22. See also . . . Young v. Lumenis Inc., 83 USPQ2d 1191 (Fed. Cir. 2007), 83 USPQ2d 1191 (Fed Cir 2007)

  23. Claims for method of declawing cat using laser surgery, which require forming circumferential incision in epidermis “near the edge of the ungual crest of the claw,” are not rendered indefinite by use of term “near,” since “near,” as used in claims, is not insolubly ambiguous and does not depart from its ordinary and customary meaning of “close to or at” edge of ungual crest.

  24. Descriptions and figures in specification convey understanding that phrase “near the edge of the ungual crest” means close to or at most at the distal [i.e., far] edge of the epidermis, since use of “near,”as opposed to precise numerical measurement, is appropriate in view of fact that term describes location on animal, and size of appendage and amount of skin required to be incised will vary from one animal to another based on size.

  25. New Aggresiveness in Software Claims

  26. Datamize v. Plumtree, 417 F.3d 1342 (Fed Cir 2005) • Federal Circuit invalidated claim to designing “aesthetically pleasing” user interface

  27. 417 F.3d at 1349 “Merely understanding that “aesthetically pleasing” relates to the look and feel of interface screens, or more specifically to the aggregate layout of elements on interface screens, fails to provide one of ordinary skill in the art with any way to determine whether an interface screen is “aesthetically pleasing.”

  28. Aristocrat Tech. v. Int’l Game Tech., 521 F.3d 1328 (Fed Cir. 2008) Invention allowed user to select winning combination in slot machines Held: claim including “control means” for allowing user selection, without disclosure of algorithm or details, was indefinite under section 112 par. 2

  29. “1. A gaming machine having display means arranged to display a plurality of symbols in a display format having an array of n rows and m columns of symbol positions, game control means arranged to control images displayed on the display means, . . . .

  30. Minimal spec • Mentions “game control means” only two times, besides the claims • Only embodiment shown is a “general purpose computer or microprocessor”

  31. 521 F.3d at 1333 In cases involving a computer-implemented invention in which the inventor has invoked means-plus-function claiming, this court has consistently required that the structure disclosed in the specification be more than simply a general purpose computer or microprocessor. The point of the requirement that the patentee disclose particular structure in the specification and that the scope of the patent claims be limited to that structure and its equivalents is to avoid pure functional claiming.

  32. 521 F.3d at 1338 Aristocrat was not required to produce a listing of source code or a highly detailed description of the algorithm to be used to achieve the claimed . . . . It was required, however, to at least disclose the algorithm that transforms the general purpose microprocessor to a “special purpose computer programmed to perform the disclosed algorithm.”

  33. See also • Finisar Corporation v. The DirectTV Group, 523 F.3d 1323 (Fed. Cir., April 18, 2008).

  34. Blackboard, Inc. v. Desire2Learn, Inc.574 F.3d 1371Fed. Cir. 2009.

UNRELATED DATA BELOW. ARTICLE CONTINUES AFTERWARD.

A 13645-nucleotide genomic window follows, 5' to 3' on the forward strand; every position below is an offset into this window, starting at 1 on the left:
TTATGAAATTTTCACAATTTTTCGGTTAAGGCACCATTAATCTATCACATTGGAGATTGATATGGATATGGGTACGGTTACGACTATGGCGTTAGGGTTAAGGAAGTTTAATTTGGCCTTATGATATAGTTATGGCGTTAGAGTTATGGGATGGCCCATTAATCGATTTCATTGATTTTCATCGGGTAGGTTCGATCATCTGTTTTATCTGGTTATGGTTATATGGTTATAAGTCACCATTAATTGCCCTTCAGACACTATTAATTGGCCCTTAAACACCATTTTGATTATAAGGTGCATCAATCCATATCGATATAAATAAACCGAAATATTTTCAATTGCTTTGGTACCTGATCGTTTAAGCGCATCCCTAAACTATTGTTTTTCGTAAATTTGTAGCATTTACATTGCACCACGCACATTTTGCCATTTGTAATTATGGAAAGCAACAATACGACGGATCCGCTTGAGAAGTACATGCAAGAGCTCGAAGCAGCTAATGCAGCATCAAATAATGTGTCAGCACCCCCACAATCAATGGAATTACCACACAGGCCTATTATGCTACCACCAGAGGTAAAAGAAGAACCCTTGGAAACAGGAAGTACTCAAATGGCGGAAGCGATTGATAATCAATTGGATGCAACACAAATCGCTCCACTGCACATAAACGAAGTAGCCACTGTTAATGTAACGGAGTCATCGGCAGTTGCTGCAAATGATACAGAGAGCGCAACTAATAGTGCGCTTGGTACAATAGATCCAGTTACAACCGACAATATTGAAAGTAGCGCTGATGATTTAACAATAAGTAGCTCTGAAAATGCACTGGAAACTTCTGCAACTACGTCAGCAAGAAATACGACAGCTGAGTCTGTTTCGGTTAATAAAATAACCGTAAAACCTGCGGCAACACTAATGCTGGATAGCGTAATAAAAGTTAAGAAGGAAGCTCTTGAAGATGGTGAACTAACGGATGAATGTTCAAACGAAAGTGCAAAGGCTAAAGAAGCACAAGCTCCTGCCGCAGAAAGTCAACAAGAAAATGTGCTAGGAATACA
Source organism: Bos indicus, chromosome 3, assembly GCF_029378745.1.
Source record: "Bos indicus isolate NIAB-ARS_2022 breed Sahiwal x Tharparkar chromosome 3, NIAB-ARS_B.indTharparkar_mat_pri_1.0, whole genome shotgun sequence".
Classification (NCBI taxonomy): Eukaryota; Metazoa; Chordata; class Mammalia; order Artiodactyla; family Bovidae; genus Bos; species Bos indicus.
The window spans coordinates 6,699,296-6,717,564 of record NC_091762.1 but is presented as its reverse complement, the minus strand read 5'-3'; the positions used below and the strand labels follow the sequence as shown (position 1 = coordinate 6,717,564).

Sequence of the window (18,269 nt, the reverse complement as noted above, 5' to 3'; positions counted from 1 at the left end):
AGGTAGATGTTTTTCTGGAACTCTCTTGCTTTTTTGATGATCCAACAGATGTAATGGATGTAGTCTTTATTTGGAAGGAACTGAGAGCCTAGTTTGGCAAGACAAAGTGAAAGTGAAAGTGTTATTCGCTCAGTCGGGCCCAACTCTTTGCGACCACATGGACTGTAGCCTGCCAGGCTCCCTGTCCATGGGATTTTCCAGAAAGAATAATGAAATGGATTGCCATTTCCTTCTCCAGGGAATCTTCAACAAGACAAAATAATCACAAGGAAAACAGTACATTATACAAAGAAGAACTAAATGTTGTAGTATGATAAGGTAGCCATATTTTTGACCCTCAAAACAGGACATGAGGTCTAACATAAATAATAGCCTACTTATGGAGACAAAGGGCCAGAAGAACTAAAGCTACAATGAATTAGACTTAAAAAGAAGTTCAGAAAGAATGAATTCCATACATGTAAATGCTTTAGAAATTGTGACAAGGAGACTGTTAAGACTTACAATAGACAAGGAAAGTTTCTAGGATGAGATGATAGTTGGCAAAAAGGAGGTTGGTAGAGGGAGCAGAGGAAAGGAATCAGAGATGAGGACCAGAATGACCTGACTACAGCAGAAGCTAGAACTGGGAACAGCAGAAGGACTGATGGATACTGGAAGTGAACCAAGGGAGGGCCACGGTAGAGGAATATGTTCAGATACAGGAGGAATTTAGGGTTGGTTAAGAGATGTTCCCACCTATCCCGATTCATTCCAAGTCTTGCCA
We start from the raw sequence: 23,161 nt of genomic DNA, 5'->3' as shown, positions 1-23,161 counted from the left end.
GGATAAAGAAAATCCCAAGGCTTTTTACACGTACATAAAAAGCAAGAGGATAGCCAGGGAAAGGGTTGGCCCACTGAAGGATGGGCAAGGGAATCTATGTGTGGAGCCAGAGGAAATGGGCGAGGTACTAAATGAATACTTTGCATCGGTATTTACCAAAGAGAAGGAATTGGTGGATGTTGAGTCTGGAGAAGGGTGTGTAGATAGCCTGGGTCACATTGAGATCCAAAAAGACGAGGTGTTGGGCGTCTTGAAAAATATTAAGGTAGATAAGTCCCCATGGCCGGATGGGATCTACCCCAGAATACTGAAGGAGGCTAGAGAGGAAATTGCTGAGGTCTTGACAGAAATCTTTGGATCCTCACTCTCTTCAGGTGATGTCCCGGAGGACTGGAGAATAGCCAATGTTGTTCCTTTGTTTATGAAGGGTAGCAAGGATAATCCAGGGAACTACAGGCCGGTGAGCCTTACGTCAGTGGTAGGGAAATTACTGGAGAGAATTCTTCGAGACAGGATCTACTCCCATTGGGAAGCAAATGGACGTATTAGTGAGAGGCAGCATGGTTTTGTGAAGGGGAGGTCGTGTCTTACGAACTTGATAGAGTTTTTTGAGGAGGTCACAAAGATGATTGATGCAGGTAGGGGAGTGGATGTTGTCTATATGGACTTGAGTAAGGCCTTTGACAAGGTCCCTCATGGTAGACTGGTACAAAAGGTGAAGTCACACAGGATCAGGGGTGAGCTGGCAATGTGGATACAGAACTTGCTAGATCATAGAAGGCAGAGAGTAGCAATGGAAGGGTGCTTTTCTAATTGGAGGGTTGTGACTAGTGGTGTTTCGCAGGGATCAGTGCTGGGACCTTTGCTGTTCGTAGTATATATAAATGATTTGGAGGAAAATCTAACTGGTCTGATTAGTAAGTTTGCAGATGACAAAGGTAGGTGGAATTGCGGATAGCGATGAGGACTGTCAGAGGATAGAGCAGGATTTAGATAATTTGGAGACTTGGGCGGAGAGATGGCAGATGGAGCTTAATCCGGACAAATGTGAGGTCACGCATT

35. An [sic] method for providing online education method [sic] for a community of users in a network based system comprising the steps of: a. establishing that each user is capable of having redefined [sic: “predefined”] characteristics indicative of multiple predetermined roles in the system and each role providing a level of access to and control of a plurality of course files;

  36. b. establishing a course to be offered online, comprising i. generating a set of course files for use with teaching a course;ii. transferring the course files to a server computer for storage; andiii. allowing access to and control of the course files according to the established roles for the users according to step (a);

  37. c. providing a predetermined level of access and control over the network to the course files to users with an established role as a student user enrolled in the course; and d. providing a predetermined level of access and control over the network to the course files to users with an established role other than a student user enrolled in the course.

  38. Blackboard‘s broadest claim (claim 1) includes several means-plus-function clauses, including a "means for assigning a level of access and control."

  39. Before the district court, Blackboard asserted that the structure that performs the recited “means for assigning” function is “a server computer with an access control manager and equivalents thereof.” On appeal, Blackboard again argues that the structure that performs that recited function is the server computer's software feature known as the “access control manager” or “ACM.” The entirety of the description of the access control manager in the specification is contained in a single paragraph, which reads as follows:

  40. Access control manager 151 creates an access control list (ACL) for one or more subsystems in response to a request from a subsystem to have its resources protected through adherence to an ACL. Education support system 100 provides multiple levels of access restrictions to enable different types of users to effectively interact with the system (e.g. access web pages, upload or download files, view grade information) while preserving confidentiality of information.

  41. Fed. Cir. Opinion, 574 F.3d at 1383 "[W]hat the patent calls the 'access control manager' is simply an abstraction that describes the function of controlling access to course materials, which is performed by some undefined component of the system. The ACM is essentially a black box that performs a recited function. But how it does so is left undisclosed."